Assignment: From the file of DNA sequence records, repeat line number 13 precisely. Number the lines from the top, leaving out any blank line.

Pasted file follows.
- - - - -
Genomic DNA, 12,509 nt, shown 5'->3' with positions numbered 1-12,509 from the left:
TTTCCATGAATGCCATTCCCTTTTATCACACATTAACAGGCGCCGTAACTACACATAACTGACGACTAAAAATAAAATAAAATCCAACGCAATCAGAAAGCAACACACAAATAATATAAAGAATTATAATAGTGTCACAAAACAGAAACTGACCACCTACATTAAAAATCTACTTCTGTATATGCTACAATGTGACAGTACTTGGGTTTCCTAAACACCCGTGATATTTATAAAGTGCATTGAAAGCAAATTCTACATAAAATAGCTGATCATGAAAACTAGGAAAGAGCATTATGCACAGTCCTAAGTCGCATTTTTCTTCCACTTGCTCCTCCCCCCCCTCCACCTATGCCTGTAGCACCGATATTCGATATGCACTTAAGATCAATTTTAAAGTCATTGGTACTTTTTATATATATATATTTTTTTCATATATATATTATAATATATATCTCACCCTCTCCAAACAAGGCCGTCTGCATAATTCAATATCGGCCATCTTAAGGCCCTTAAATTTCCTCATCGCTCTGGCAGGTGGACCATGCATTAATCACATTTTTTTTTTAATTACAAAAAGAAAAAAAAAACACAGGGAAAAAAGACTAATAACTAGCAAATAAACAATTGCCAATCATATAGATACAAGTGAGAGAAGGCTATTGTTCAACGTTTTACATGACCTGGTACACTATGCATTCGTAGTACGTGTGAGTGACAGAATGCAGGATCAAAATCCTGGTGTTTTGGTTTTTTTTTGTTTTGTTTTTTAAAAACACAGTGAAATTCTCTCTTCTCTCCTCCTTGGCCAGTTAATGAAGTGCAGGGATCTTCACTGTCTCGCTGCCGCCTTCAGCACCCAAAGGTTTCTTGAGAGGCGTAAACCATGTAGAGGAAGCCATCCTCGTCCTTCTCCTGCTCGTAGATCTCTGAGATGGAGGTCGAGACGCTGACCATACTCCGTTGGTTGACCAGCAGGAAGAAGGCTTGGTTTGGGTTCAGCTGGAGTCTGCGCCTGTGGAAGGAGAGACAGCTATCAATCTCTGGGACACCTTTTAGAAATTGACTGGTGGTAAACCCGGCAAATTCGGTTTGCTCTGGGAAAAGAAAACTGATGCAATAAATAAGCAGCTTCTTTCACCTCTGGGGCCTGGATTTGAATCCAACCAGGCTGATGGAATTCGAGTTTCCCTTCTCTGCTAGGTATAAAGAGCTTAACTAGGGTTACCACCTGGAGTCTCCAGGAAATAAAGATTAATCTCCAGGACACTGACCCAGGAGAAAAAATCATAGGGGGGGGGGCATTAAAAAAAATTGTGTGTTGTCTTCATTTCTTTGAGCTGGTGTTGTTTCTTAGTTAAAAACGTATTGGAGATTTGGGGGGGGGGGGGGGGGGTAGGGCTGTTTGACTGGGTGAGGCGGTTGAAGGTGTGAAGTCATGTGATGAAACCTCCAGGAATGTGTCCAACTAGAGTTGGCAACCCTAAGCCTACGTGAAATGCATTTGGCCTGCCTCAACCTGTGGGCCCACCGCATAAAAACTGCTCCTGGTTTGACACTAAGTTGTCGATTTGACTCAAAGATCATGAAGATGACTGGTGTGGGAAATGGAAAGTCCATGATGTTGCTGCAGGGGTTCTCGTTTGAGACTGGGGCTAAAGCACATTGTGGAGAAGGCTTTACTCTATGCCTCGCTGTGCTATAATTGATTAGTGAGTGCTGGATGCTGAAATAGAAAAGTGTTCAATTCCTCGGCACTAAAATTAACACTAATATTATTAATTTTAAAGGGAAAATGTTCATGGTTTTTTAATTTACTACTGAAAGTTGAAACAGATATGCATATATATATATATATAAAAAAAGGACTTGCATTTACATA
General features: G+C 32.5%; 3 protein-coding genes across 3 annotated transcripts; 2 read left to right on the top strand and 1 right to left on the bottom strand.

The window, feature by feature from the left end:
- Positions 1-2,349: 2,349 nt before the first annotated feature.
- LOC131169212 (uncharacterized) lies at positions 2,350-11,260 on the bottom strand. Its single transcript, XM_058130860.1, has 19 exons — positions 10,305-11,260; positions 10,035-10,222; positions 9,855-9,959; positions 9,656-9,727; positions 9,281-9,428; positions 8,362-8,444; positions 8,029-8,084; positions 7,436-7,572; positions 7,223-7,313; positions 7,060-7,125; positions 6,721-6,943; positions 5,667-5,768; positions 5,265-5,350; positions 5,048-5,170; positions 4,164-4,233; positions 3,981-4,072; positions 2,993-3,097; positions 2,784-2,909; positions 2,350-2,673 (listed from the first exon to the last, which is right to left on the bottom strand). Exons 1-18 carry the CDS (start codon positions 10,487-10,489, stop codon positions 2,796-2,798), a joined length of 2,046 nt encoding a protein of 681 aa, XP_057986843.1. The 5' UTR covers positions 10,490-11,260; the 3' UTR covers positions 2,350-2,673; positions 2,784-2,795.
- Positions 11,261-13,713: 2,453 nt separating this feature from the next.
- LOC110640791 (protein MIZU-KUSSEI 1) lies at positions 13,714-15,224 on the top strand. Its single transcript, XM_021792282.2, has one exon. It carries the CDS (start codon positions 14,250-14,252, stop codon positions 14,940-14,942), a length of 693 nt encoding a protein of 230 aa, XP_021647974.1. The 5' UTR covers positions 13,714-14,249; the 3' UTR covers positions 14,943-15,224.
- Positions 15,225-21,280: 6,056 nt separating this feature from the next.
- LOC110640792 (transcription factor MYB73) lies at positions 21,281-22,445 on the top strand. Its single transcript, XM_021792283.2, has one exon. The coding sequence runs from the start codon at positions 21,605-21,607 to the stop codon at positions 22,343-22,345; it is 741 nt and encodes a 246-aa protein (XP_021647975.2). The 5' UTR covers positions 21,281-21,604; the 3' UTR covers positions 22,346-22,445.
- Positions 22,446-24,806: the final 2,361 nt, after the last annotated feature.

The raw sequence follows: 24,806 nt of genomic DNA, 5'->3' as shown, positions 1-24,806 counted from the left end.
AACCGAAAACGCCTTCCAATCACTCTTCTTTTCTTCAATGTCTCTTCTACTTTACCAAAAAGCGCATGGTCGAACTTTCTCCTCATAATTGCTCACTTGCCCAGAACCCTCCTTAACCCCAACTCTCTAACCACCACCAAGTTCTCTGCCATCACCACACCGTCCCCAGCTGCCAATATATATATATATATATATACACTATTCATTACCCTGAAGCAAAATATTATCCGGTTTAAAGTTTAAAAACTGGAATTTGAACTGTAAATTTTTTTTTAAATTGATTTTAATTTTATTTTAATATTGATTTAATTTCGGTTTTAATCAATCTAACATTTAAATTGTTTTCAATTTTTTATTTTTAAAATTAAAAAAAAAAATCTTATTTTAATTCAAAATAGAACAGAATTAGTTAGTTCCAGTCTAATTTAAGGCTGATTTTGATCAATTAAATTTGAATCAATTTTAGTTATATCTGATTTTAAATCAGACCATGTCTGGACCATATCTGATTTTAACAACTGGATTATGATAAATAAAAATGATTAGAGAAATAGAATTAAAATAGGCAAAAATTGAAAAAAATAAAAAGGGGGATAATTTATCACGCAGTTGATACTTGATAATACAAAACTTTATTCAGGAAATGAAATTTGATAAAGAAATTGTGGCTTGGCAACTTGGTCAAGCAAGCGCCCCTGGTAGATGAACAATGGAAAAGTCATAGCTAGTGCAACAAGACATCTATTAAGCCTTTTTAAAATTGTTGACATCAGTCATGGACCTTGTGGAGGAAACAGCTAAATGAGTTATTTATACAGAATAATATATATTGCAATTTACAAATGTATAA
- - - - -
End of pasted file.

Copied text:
AACCGAAAACGCCTTCCAATCACTCTTCTTTTCTTCAATGTCTCTTCTACTTTACCAAAAAGCGCATGGTCGAACTTTCTCCTCATAATTGCTCACTTGCCCAGAACCCTCCTTAACCCCAACTCTCTAACCACCACCAAGTTCTCTGCCATCACCACACCGTCCCCAGCTGCCAATATATATATATATATATATACACTATTCATTACCCTGAAGCAAAATATTATCCGGTTTAAAGTTTAAAAACTGGAATTTGAACTGTAAATTTTTTTTTAAATTGATTTTAATTTTATTTTAATATTGATTTAATTTCGGTTTTAATCAATCTAACATTTAAATTGTTTTCAATTTTTTATTTTTAAAATTAAAAAAAAAAATCTTATTTTAATTCAAAATAGAACAGAATTAGTTAGTTCCAGTCTAATTTAAGGCTGATTTTGATCAATTAAATTTGAATCAATTTTAGTTATATCTGATTTTAAATCAGACCATGTCTGGACCATATCTGATTTTAACAACTGGATTATGATAAATAAAAATGATTAGAGAAATAGAATTAAAATAGGCAAAAATTGAAAAAAATAAAAAGGGGGATAATTTATCACGCAGTTGATACTTGATAATACAAAACTTTATTCAGGAAATGAAATTTGATAAAGAAATTGTGGCTTGGCAACTTGGTCAAGCAAGCGCCCCTGGTAGATGAACAATGGAAAAGTCATAGCTAGTGCAACAAGACATCTATTAAGCCTTTTTAAAATTGTTGACATCAGTCATGGACCTTGTGGAGGAAACAGCTAAATGAGTTATTTATACAGAATAATATATATTGCAATTTACAAATGTATAA